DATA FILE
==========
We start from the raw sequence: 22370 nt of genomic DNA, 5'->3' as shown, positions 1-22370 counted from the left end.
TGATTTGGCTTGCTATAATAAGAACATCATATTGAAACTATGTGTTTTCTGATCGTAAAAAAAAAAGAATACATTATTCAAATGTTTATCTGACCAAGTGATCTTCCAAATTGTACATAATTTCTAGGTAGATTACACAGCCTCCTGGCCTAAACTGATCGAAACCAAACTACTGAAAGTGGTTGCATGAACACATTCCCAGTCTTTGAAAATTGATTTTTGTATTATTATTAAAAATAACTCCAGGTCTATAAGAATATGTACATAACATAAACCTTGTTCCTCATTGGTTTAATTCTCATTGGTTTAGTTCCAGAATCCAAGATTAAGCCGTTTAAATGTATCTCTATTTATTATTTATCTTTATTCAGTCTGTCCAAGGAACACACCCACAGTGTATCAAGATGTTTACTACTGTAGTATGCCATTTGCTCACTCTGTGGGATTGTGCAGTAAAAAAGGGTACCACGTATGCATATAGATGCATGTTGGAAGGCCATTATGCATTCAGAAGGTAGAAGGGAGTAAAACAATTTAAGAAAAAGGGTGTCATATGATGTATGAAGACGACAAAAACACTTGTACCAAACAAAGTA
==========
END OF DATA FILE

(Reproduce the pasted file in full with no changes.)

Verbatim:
We start from the raw sequence: 22370 nt of genomic DNA, 5'->3' as shown, positions 1-22370 counted from the left end.
TGATTTGGCTTGCTATAATAAGAACATCATATTGAAACTATGTGTTTTCTGATCGTAAAAAAAAAAGAATACATTATTCAAATGTTTATCTGACCAAGTGATCTTCCAAATTGTACATAATTTCTAGGTAGATTACACAGCCTCCTGGCCTAAACTGATCGAAACCAAACTACTGAAAGTGGTTGCATGAACACATTCCCAGTCTTTGAAAATTGATTTTTGTATTATTATTAAAAATAACTCCAGGTCTATAAGAATATGTACATAACATAAACCTTGTTCCTCATTGGTTTAATTCTCATTGGTTTAGTTCCAGAATCCAAGATTAAGCCGTTTAAATGTATCTCTATTTATTATTTATCTTTATTCAGTCTGTCCAAGGAACACACCCACAGTGTATCAAGATGTTTACTACTGTAGTATGCCATTTGCTCACTCTGTGGGATTGTGCAGTAAAAAAGGGTACCACGTATGCATATAGATGCATGTTGGAAGGCCATTATGCATTCAGAAGGTAGAAGGGAGTAAAACAATTTAAGAAAAAGGGTGTCATATGATGTATGAAGACGACAAAAACACTTGTACCAAACAAAGTA